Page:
Eduard Thurneysen (1888-1974) was a close friend and confidant of Karl Barth. Whereas Barth pursued an academic career in theology, Thurneysen was committed to pastoral ministry. For him, the church is the "Existenzgrund" and subject of all theology as the gathered congregation is addressed and shaped by God’s living Word. Cast in Barth’s long shadow, Thurneysen has often been overlooked in scholarship. However, he is a significant theologian in his own right, focusing on questions of pastoral care, the church, popular culture and the intersection of theology with other disciplines (such as psychology). In short, his theology is earthed in the messy and ordinary reality of being human.
In this book, Jordan Redding argues that Thurneysen’s theology of being human continues to offer much to the church today. Thurneysen realized that the practice of pastoral care reflects assumptions about what it means to be human. Conversely, pastoral practices articulate, embody, and inform theological anthropology. Thurneysen’s theology of being human is therefore deeply practical. This book is for anyone interested in the intersection of theological anthropology with pastoral practice of the church. It is also recommended for anyone interested in practical questions emerging from Barth’s Theology of the Word.
Jordan Redding (Ph.D., University of Otago) is an ordained minister in the Presbyterian Church of Aotearoa New Zealand and teaches courses on Presbyterian and Reformed Christianity at the Knox Centre for Ministry and Leadership.
Part One: Eduard Thurneysen on Being Human
Chapter One: Strong Impressions and Inspirations
Chapter Two: The Human Being Crying Out for Life
Chapter Three: The Human Being and the Wisdom of Death
Chapter Four: The Human Being Claimed by Christ the Lord
Chapter Five: The Human Being under the Judgment of the Cross
Chapter Six: The Human Being as Personal Ganzheit under the Claim of God
Part Two: Theological Anthropology in New Orientations
Chapter Seven: Theological Anthropology as Practical Task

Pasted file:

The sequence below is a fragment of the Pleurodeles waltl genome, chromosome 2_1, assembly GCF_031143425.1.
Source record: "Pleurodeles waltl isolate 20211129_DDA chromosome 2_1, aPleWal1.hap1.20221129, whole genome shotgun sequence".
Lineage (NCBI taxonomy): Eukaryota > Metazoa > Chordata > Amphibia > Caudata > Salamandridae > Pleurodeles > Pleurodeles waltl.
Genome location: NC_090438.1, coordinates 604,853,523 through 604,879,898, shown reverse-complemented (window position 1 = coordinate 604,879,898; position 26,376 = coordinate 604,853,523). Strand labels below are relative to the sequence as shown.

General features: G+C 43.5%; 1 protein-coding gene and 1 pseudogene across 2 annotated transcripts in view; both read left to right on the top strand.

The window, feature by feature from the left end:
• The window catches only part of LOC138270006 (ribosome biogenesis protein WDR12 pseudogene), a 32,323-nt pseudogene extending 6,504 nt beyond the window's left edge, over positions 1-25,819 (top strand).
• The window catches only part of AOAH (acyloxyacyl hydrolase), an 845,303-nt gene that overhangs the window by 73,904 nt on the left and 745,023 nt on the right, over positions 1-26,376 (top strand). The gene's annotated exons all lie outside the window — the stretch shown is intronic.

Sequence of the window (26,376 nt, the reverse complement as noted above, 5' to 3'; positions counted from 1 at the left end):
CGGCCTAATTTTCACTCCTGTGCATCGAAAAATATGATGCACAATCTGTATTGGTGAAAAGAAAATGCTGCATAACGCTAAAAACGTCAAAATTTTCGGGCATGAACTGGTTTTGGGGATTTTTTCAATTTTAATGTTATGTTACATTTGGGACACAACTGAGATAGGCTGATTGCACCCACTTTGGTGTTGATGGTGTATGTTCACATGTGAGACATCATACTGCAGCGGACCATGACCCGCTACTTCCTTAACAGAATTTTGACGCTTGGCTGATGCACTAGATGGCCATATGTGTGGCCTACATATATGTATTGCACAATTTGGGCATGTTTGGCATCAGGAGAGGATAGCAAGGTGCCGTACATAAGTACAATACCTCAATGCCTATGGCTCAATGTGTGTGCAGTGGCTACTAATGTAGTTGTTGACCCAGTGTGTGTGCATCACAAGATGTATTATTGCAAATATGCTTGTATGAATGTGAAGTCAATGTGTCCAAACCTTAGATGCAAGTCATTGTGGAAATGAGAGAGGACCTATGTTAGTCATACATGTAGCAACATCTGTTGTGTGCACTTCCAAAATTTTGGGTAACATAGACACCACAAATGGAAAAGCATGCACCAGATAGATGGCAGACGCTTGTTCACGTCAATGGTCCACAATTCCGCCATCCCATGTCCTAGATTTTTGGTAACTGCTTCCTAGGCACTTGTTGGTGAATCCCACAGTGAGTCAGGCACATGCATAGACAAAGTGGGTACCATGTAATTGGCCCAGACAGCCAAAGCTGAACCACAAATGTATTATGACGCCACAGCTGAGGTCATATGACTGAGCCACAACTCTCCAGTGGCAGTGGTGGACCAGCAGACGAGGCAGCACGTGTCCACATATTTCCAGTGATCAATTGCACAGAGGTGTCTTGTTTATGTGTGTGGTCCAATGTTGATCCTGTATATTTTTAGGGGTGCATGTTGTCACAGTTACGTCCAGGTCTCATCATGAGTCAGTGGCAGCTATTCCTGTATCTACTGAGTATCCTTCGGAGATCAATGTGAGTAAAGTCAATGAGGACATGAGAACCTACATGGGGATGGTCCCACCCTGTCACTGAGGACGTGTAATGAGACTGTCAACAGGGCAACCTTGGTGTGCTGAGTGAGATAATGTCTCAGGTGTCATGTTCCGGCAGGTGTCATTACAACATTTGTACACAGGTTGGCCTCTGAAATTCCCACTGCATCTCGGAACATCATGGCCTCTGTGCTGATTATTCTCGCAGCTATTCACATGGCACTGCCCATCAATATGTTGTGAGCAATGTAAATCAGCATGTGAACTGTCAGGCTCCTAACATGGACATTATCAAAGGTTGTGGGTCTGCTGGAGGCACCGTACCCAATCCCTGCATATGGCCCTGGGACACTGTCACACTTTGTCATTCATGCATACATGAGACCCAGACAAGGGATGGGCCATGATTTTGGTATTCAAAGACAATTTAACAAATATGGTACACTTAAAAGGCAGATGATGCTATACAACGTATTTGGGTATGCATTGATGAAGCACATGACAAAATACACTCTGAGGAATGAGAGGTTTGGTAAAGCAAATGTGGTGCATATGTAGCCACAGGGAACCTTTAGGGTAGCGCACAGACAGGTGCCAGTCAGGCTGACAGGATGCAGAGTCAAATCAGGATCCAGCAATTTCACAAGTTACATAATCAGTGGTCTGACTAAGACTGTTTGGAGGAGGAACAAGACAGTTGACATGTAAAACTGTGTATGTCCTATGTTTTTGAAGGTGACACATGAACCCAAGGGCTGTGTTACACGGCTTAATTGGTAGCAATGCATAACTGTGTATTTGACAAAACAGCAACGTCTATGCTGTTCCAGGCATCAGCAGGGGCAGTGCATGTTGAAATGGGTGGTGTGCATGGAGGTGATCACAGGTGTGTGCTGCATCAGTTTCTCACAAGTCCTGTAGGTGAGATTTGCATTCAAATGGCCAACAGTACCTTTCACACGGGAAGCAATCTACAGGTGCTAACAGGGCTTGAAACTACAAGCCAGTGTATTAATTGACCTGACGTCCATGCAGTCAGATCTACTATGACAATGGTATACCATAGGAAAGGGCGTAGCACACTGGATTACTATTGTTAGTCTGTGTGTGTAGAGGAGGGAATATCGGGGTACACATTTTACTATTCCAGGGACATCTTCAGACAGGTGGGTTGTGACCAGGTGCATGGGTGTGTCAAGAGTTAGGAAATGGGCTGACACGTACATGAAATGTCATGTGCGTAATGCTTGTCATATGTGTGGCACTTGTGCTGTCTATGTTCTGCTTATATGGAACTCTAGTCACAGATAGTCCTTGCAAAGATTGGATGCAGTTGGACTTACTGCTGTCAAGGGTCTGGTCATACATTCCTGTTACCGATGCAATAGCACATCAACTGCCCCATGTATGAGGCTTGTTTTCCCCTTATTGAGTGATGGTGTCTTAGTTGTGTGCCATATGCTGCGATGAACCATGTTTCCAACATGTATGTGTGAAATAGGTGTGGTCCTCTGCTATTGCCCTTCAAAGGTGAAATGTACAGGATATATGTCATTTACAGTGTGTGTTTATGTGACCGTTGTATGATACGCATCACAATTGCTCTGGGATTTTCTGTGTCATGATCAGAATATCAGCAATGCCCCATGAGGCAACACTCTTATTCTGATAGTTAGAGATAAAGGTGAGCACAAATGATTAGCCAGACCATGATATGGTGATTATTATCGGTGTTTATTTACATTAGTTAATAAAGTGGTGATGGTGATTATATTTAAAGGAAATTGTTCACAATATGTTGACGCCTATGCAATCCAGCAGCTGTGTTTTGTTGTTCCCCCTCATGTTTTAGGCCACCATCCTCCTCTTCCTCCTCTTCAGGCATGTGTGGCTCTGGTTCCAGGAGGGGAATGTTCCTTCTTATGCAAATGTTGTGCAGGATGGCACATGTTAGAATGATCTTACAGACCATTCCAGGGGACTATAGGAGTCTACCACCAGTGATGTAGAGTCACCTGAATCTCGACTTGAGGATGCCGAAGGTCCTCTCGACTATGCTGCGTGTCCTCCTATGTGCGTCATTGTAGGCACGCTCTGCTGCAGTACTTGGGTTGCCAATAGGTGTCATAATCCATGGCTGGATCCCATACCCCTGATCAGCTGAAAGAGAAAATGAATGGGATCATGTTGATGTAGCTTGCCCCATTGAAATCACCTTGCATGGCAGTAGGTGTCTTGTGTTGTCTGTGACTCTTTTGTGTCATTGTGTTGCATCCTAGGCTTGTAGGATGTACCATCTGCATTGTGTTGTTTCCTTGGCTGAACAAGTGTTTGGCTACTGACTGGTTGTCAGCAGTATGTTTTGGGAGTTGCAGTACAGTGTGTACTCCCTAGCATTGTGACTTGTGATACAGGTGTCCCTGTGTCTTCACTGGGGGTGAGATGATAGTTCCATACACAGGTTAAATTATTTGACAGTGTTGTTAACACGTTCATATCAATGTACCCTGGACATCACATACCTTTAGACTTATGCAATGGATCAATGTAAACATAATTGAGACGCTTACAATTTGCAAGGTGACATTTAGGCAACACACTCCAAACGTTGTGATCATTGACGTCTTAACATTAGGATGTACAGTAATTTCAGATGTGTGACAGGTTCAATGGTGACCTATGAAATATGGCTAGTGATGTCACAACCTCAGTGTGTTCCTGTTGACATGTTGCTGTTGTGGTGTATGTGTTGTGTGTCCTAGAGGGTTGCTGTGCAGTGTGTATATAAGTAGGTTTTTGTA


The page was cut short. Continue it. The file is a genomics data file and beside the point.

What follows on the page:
In conversation with Ray Anderson
Chapter Eight: Theological Anthropology as Pastoral Task
In conversation with John Swinton
Chapter Nine: Theological Anthropology in the Horizon of Hope
In conversation with Jürgen Moltmann
This is a wonderful study. Contributing to the growing appreciation of Thurneysen as a significant theologian in his own right, Redding offers an insightful account of Thurneysen’s theology of pastoral care. As Redding so ably demonstrates, Thurneysen’s theological anthropology has many edifying implications for understanding the human being in light of their eschatological identity in Christ. Redding maps with great care the shape of practical theological anthropology anchored in the proclamation of the Word with a view to nourishing the church’s praxis.
This book fills a gap in the literature about early 20th century theology. Thurneysen, life-long friend of Karl Barth, made his own distinctive contribution, particularly to the discussion of pastoral theology and theological anthropology. The book gives a splendid account of Thurneysen’s theological development and ends with three chapters which bring him into ‘conversation’ with three contemporary authors, including Moltmann, who propose areas for expansion. This book should be of interest to all who preach the gospel.
Jordan Redding takes readers on an exciting journey into the realm of practical theology. Following the biography of Eduard Thurneysen in its historical and theological context, Redding provides an illuminating view of the development of Thurneysen’s theological anthropology in light of his focus on community and pastoral care, the coming of God’s kingdom, and the vexing questions of modern life. Placing Thurneysen in conversation with more recent theologians, Redding convincingly demonstrates Thurneysen's enduring relevance.